a great deal of concern with the de-
tails of flexible benefits."

Biostatistics Prof. Morton Brown
said at the meeting, "There is no in-
centive to participate in flexible ben-
efits." For example, "Under flexible
benefits staff and faculty can take
cash instead of buying benefits and
there is no specific reason to but ben-
efits through the University," he said.
In fact, "this will cause what is known
as 'adverse selection,"' Brown added.
The Record reported that a survey
to faculty and staff on the flexible-
benefits plan indicated a mostly fa-
vorable response. The consistency of

those respondents prompted the com-
mittee to go ahead and convince fac-
ulty and staff that the flexible benefits
are a viable program.
Biology Prof. Thomas Moore said,
"We don't yet know enough about the
complexities in the issue. Until we
really know what is recommended,
we all should be reluctant to move to
a new plan."
If the flexible plan is adopted, it
will be effective Jan. 1, 1995. Enrdll-
ment in the program would take place
this October.

College Republicans to celebrate Reagan's birthday with rally, jellybeans

*By BARBARA McKELVEY
FOR THE DAILY
Jelly beans in the Fishbowl. Yum!
Or at least that's what the College
Republicans think President Ronald
Reagan would say.
To commemorate Reagan's 83rd
birthday, College Republicanswill dis-
tribute his favorite confections and in-
formational flyers about the party this
afternoon in the Fishbowl. His birth-
day was Feb. 6.
The event will center around
speeches held on the Diag between
noon and 1p.m. Republican senatorial
hopeful Bill Anderson, College Re-

publican President John Damoose and
others from the organization will speak
in Reagan's honor.
The rally culminates a week-long
effort by the group to inform students
about party issues through flyers and
posters.
College Republican and LSA
sophomore Mark Fletcher said he ex-
pects a turnout of about 50 people.
The speeches will begin after the
gatherers pledge allegiance to the flag
on the Diag.
Damoose said he hopes the
speeches will put Reagan in a positive
light."IwanttodefendReagan'slegacy

from those who wish to rewrite his-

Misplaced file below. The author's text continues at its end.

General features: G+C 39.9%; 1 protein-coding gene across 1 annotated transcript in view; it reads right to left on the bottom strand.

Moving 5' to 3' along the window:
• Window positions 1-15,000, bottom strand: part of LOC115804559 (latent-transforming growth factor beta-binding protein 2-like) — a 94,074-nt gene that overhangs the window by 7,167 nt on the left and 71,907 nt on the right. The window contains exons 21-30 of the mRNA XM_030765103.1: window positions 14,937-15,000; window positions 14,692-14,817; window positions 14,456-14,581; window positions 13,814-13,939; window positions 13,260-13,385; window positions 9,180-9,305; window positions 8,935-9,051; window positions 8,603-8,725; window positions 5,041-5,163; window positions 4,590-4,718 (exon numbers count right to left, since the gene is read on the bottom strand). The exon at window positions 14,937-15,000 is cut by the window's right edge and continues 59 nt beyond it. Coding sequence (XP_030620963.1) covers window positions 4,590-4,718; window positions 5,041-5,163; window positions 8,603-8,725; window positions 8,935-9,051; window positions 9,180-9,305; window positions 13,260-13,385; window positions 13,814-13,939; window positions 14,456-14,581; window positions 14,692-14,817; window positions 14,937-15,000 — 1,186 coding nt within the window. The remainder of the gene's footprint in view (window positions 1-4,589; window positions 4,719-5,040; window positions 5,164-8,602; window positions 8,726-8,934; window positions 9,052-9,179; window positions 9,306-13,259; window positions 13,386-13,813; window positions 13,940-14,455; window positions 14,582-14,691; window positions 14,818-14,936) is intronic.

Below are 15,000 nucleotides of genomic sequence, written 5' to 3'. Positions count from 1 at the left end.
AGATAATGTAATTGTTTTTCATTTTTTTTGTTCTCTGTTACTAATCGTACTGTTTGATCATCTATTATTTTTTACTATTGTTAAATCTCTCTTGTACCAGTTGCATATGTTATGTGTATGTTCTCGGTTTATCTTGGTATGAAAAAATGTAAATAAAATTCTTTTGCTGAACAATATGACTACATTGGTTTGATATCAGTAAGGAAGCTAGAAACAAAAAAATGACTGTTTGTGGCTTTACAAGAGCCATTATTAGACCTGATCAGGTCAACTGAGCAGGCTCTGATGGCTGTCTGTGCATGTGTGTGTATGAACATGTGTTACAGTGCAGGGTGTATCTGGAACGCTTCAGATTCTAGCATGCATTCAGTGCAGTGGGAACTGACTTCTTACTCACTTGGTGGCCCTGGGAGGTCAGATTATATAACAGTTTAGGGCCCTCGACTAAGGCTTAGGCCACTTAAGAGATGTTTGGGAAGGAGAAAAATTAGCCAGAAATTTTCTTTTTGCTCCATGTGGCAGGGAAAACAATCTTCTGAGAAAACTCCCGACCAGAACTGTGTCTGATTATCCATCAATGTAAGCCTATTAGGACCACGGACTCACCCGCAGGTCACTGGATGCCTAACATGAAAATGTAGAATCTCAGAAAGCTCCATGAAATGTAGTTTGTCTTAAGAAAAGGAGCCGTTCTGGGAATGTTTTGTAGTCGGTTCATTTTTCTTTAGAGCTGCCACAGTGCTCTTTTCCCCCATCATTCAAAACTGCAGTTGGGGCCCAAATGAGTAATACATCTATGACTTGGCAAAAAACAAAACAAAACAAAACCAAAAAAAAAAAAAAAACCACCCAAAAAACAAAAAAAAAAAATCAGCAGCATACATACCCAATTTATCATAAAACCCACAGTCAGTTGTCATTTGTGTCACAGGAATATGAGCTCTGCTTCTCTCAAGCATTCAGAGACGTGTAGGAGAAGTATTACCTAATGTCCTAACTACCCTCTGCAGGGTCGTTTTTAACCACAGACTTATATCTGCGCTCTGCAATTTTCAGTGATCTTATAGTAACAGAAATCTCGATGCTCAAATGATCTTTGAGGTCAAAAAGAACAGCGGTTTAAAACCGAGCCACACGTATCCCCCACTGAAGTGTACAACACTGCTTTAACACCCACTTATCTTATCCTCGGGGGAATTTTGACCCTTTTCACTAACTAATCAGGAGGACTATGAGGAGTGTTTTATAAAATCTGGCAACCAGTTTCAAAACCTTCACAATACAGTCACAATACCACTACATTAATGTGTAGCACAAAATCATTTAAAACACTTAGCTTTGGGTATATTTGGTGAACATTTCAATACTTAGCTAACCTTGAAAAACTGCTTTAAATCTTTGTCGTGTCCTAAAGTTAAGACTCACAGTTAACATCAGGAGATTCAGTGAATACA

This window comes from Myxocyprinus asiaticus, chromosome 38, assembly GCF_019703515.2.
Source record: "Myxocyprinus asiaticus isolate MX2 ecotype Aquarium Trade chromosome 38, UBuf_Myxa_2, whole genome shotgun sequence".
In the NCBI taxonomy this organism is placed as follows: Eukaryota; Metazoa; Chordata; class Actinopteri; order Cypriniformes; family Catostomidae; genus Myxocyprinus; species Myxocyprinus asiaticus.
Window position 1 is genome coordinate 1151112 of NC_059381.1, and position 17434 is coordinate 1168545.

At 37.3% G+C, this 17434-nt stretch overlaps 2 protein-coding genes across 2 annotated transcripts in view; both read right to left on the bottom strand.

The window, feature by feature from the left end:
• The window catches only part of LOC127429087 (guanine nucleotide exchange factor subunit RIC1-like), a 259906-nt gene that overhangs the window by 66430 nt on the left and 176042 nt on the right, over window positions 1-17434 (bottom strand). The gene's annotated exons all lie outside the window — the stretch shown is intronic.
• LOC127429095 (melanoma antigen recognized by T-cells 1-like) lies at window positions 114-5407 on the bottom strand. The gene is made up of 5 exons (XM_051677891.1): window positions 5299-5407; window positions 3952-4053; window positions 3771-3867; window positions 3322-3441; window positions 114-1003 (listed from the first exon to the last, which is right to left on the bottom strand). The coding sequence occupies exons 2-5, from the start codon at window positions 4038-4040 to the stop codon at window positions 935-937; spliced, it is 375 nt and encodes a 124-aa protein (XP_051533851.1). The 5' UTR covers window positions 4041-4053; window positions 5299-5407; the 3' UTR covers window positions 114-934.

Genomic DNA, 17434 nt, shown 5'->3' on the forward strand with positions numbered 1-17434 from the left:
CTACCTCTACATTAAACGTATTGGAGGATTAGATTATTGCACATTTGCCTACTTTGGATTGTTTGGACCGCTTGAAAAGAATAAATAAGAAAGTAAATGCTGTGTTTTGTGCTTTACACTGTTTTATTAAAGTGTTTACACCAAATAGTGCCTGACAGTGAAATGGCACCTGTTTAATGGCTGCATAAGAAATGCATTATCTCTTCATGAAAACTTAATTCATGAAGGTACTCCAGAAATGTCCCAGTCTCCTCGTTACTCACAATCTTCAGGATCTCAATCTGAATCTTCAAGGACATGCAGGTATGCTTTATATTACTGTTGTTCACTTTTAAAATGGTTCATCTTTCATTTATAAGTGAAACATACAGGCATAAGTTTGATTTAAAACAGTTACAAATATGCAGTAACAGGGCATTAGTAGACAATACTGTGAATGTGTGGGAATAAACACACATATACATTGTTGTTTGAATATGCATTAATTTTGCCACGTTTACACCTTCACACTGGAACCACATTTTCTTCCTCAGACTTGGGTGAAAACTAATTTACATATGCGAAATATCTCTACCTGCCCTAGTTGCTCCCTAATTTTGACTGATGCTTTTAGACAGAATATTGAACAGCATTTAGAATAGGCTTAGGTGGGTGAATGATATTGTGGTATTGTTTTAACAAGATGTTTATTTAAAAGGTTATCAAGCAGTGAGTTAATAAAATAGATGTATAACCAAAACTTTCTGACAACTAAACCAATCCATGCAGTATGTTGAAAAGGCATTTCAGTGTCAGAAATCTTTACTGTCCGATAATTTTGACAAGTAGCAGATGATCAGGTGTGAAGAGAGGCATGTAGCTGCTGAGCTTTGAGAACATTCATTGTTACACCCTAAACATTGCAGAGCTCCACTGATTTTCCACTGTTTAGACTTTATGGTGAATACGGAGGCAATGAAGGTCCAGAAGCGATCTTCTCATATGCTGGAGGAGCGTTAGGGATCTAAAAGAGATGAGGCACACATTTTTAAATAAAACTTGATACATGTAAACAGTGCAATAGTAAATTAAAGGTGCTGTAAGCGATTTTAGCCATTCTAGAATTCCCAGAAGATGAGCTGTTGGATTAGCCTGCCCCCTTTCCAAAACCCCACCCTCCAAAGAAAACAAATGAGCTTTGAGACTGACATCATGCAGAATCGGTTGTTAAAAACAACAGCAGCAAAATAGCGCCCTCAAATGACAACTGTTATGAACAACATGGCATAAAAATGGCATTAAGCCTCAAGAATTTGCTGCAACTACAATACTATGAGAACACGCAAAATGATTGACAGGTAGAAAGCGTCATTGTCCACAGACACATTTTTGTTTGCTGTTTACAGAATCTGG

tory," he said. "Reagan really stood
for something, and we believe he's
the greatest president of modern
times."
Fletcher also stressed the need to
defend Reagan. "We're holding this
because on this campus, Reagan is
mocked. I have had several professors
who mocked his accomplishments,
and I want to defend his record."
College Repubican members said
they respect the former president's
belief in minimal government and tra-
ditional values.
Fletcher expressed hopes that

Reagan really stood for something, and we believe he's the greatest
president of modern times.'
- John Damoose
College Republicans presidet
today's speeches will debunk popular College Republican and LSA jun- "I think that when people get older
Reagan myths, particularly the notions ior Christian Cali said students who are and wiser and move away from the
that during his era philanthropy de- deaf to the Republican message now Snoop Doggy Dog syndrome, they'll
creased and job creation consisted will agree with the party's ideas later in find we're right about most things,"
solely of "burger-flipping" hells. life. Cali said.

MAJOR BLOWOUT?

Friday
U 76-GUIDE, peer counseling
phone line, call 76-GUIDE, 7
p.m.-8 a.m.
Q Campus Information Center,
Michigan Union, 763-INFO;
events info., 76-EVENT; film
info., 763-FILM.
U Ninjutsu Club, IM Building,
Room G21, 6:30-8 p.m.
U North Campus Information
Center, North Campus Com-
mons,763-NCIC,7:30a.m.-5:30
p.m.
;U Psychology Academic PeerAd-
vising, West Quad, Room K103,
walk-ins welcome or call 747-
3711 for appointment.

Swami Brahmavidyananda,
sponsored by the Hindu Students
Council, Michigan Union,
Pendelton Room, 7-9 p.m.
Saturday
Q 76-GUIDE, peer counseling
phone line, call 76-GUIDE, 7
p.m.-8 a.m.
Q Campus Information Center,
Michigan Union, 763-INFO;
events info., 76-EVENT; film
info., 763-FILM.
Q Safewalk, 936-1000, UGLilobby,
8-11:30 p.m.
Sunday
Q 76-GUIDE, peer counseling

room, 7-9 a.m.
Q Campus Information Center,
Michigan Union, 763-INFO;
events info., 76-EVENT; film
info., 763-FILM.
Q Detroit Folk Mass, Lutheran
Campus Ministry, 801S. Forest
Ave., 10 a.m.
Q Dinner and Discussion: Com-
mon Threads - Activism in
Response toAIDS, GuildHouse
Students, 802 Monroe, 5 p.m.
Q Opportunities in the Peace
Corps for Biology Majors,
Natural Science Building, Room
2003, 2426 Tyler, 8 p.m.
Q Phi Sigma Pi National Honor
Fraternity, East Quad, Room

1 AEA